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Open Heart Surgery: Preoperative Sensory Information

Typical Sensations Experienced by the Patient Having Open Heart Surgery

Procedures, Tubes, Equipment, and How They Feel
As you prepare for open heart surgery it is natural to feel anxious and concerned about the procedures, tubes and equipment you will have. Learning about them will help you to understand their purpose. In addition, an explanation of the typical sensations associated with them will help you to prepare for how they may feel. Knowing what to expect will ease your anxiety and aid in your recovery.

Each procedure, tube, and piece of equipment plays a special role in helping you to recover. The following information guides you through the experience of open heart surgery and explains the common sensations associated with it.

The Evening and Morning Before Surgery
The evening before surgery you will take a shower or bedside bath. You will use a special soap on your chest and legs. This special soap kills the bacteria on your skin and helps to prevent infection after surgery. The day of your surgery, you will have your body hair removed using a special "clipper" made especially for this purpose. After the hair is removed, you will take another shower or bedside bath using a special soap. After you have cleaned with the special soap, an intravenous (IV) line will be inserted into your arm and an antibiotic medication will be given with fluid through the soft tube.

You will not be able to eat or drink anything after midnight the evening before surgery. However, your doctor may want you to take some of your medications the morning of your surgery. The doctor will tell you which medications to take with a sip of water. If you are admitted to the hospital overnight the nurse will bring you these medications to take with a sip of water. You will be asked to go to the bathroom before you are taken to surgery.

Transfer to the Operating Room
When it is time for you to go to the operating room you will be assisted onto a cart. You will be taken to a "holding area." In this area you will see other patients on carts who are also waiting for surgery. You can expect the temperature in this room to be cool. A nurse will be there to make sure that everything is ready before going to the operating room and will help you if you need anything. You can expect to spend about 30 to 45 minutes in this room.

When it is time for the surgery to begin you will be taken on the cart to the operating room. The nurse will help you to the operating room table, which will feel hard and cool. You will be awake in this room for about 45 minutes. During this time, your arms will be secured to the table and your skin will be washed again with the special soap.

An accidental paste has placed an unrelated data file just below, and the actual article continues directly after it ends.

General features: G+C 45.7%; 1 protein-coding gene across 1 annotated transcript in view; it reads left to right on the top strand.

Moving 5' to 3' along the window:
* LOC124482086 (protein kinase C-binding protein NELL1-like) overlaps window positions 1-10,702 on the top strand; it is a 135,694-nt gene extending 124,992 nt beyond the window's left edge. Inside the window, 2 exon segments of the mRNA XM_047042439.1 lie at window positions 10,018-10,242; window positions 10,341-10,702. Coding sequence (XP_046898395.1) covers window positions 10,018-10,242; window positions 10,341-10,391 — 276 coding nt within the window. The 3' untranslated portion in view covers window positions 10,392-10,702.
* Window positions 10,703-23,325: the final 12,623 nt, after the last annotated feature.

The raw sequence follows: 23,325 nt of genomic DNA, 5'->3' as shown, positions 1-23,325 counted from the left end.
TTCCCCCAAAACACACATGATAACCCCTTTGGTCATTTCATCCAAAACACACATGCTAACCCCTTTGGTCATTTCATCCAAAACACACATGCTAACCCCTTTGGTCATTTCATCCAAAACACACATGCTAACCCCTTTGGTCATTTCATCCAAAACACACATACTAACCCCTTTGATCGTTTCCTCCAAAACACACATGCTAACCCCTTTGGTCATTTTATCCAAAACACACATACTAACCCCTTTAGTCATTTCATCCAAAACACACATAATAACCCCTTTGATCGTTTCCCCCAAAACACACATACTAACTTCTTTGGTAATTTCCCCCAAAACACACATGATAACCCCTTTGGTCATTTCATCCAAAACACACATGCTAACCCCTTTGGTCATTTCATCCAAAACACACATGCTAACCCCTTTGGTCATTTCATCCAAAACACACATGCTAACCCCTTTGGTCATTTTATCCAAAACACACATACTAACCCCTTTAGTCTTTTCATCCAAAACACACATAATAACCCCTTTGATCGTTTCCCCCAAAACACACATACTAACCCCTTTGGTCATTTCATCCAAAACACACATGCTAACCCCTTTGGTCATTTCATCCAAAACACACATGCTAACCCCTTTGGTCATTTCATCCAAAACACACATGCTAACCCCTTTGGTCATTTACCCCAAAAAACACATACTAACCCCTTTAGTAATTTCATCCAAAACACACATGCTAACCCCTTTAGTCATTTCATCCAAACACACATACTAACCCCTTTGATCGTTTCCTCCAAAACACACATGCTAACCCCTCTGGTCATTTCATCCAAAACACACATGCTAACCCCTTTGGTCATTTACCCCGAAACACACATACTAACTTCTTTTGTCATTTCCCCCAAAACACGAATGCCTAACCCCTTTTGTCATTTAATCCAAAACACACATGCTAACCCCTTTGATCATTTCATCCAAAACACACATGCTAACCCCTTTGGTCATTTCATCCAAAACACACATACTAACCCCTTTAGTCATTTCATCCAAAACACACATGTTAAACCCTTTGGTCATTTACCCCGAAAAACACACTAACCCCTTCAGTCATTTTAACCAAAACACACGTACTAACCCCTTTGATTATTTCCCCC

After these things are done, the doctor will place an intravenous (IV) line into one or both or your arms. A special IV will be placed along the side of your neck. The IV is a small, soft tube inserted into your vein through which fluids and medications are given. During insertion of the IV you will feel a quick sting and discomfort at the site. Once inserted, you will not be able to feel the fluids or medication going through it. The doctor will give you some medication through the IV that will make you feel very tired and you will fall asleep.

The Surgical Intensive Care Unit
When you wake up from surgery, you will be in the Surgical Intensive Care Unit (SICU). During the surgery, many tubes are placed and attached to you for the purpose of watching how you are doing. Some of these tubes are attached to pieces of equipment that make different and loud noises such as beeps and buzzes. These noises are called alarms. When these alarms are heard, it alerts your nurse to check you and adjust the equipment as needed.

In addition, you will feel a tube that is inserted through your mouth and into your windpipe (trachea). You will also feel tape on the side of your mouth and face that is used to keep the tube secure. This tube is the endotracheal (ET) tube and it is attached to a ventilator, a large machine that breathes for you during and immediately after surgery. You will not be able to speak with the tube in place, so your nurse will assist you with communicating through hand gestures and notes. This tube may make you feel like you have to cough or gag. It is important to try to relax and let the machine breathe for you.

As you become more alert and able to breathe on your own, the tube will be removed and cool, moist oxygen will be given to you through a face mask. The face mask is kept in place by an elastic strap that goes around the back of your head. Because of the cool, moist oxygen that flows through the mask your face may feel damp and "closed in." As you continue to improve, you will be given oxygen through nasal prongs. The nasal prongs fit just inside your nose, and because of the flow of oxygen through them, your nose may feel dry.